Friday, July 24, 2020

Stormy Danger

For just about every published author, there is a different tale on how he or she got to that goal of seeing a book he or she authored for sale to readers. It's always fascinating to hear not only that story of getting a book published, but what makes a person want to write fiction in the first place.  Asking that question is always one I pose to writers who visit My Writing Corner. It's fascinating to hear not only how a writer gets started but what drives him or her to tell a fiction story. Over the years I've discovered as many different stories about writing as there are stories. 

Today's guest in My Writing Corner brings us another wonderful tale. My guest is Patricia McAlexander who writes both fiction and nonfiction. Welcome, Patricia! 

Have you always wanted to write fiction?
     Yes—I always loved writing stories. In first grade, we learned to read with Dick and Jane books. At home I wrote a similar series named Jean and Jerry. In later grade school years, my younger sister and I co-authored stories, each of us “playing” with different characters. And in high school my friends read short novels that I’d written. But when I became a college teacher, I abandoned fiction for academic publications. Now I’m returning to that old love.  

What are the challenges of being a writer?
Perhaps getting inspired, but once I am inspired, the challenge then is getting back into the real world. And once the story is completed, the challenge is editing it: making sure facts are correct, the sentences are clear, and the style “works.”

Tell us about your road to publication.
After I retired, I was going through old papers and found an early story I'd written about a young woman in a hurricane. I turned it, with major changes, into Stranger in the Storm. I submitted Stranger to The Wild Rose Press. Editor Kaycee John thought it had potential, gave helpful advice that I took--and my next draft was accepted. I feel very lucky that for my first publication of fiction, I decided to go the small press route with Wild Rose. 

How do you come up with your characters?

Most of them are composites of people I have known or of myself, with a big dose of imagination.

How do you come up with your plot?
I am what they call a "pantser" which I guess comes from the idea of flying by the seat of your pants. It's as though I am reading my own story and wondering how it will turn out. Of course I do think ahead, asking what would happen if this were real, what would that character do? But even that is like reading my own story. 

Tell us about Stranger in the Storm. What made you write it? 
As I said, I found an old story I’d written. It intrigued me and I revised it. That story—and Stranger—are set on the Great Sacandaga Lake in upstate New York where my parents had a summer cottage. That setting made the story very real for me. The blurb (in this blog) tells the basic conflict. A young woman writer leaves an abusive relationship to stay in her parents’ cottage on the lake while they are traveling in Europe. A hurricane strikes, and a handsome stranger rescues her when her car becomes stuck as she goes for supplies. After her earlier relationship, she hesitates to trust anyone—and this is made more problematic because her rescuer has a twin brother who is an escaped felon in the area.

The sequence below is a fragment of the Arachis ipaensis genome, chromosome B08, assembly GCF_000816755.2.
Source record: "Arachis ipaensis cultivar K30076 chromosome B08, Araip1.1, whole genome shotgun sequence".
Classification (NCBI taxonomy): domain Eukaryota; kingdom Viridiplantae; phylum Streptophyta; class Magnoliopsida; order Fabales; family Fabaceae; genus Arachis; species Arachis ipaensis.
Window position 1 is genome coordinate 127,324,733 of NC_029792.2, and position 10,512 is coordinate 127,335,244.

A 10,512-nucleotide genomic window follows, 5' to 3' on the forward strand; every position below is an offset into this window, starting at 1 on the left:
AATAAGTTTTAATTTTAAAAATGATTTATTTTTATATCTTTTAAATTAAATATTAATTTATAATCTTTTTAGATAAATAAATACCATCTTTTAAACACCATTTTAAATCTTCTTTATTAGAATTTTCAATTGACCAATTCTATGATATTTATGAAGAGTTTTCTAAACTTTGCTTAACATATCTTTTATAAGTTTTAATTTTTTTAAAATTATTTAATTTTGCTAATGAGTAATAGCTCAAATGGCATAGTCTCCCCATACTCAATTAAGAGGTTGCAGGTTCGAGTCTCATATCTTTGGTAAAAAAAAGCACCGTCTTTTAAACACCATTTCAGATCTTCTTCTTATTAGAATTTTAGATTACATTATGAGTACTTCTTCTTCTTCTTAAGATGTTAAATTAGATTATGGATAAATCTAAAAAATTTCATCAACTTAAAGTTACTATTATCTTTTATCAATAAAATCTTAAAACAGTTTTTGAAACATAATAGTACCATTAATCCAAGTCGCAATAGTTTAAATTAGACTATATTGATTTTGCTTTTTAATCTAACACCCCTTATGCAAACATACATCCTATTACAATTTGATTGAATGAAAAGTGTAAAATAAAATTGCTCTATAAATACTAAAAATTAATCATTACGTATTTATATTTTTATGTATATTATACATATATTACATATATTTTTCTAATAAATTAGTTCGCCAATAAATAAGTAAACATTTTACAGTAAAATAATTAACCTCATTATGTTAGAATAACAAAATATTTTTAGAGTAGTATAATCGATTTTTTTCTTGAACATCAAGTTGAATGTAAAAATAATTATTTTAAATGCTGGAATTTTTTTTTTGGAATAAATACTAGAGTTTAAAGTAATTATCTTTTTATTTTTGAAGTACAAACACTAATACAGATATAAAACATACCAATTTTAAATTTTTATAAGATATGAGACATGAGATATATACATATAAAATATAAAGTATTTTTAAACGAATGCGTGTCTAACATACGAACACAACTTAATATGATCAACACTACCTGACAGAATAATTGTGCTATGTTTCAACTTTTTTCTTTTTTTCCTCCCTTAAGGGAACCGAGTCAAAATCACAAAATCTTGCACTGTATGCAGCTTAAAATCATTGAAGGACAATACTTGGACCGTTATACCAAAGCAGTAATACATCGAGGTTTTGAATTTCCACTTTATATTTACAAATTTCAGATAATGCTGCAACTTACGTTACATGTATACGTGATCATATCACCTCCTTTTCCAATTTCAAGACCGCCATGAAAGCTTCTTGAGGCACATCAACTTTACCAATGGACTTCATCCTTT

After she discovers the abusive side of his personality, Janet Mitchell leaves Jack Dexter, the professor who swept her  
off her feet. Will she discover the same darkness n Wes, the handsome young man who rescues her during a hurricane?

Years ago West Corbett vowed not to get romantically involved again, fearing anyone close to him might be harmed by his brother William, a born criminal. Now as he weathers the storm with Janet, their mutual attraction becomes clear. Can he keep that vow--even though he knows William is on the loose and may be headed directly for them?

 What are you working on now?
I am finishing up a novel about my ancestors who came from Baden (a state now part of Germany) in 1850 to farm in New York State
     What advice do you have for beginning writers?
Writing and publishing your writing are not easy, but if you have that spark of inspiration and belief in your work, keep going even when the going gets tough.

How can readers get more information about you and your books?

  Buy Links

Thank you for being my guest.  Any questions for Pat?


  1. Nice interview, Pat!
    I enjoy seeing what you have to say in interviews b/c I always learn something new about you. Hope things are going well for you. Best wishes, Kat Henry Doran

  2. Enjoyed the interview, Pat, especially your advice for beginning writers. My advice is to develop a thick turtle shell. :) Wishing you all the best with Stranger in the Storm!

  3. So nice getting to know you better. Keep on writing!

  4. I like the sound of your book. And I certainly understand about switching gears when you go into college teaching. Glad you're back!! Continued best of luck in fiction :)

  5. Thanks for sharing and for the great advice to beginners. We are definitely in a race that does not go to the swift, but the strong.


A Long, Fruitful Journey

Every writer's story is unique to that person, and that is one of the reasons I love to talk to different writers and find out how they ...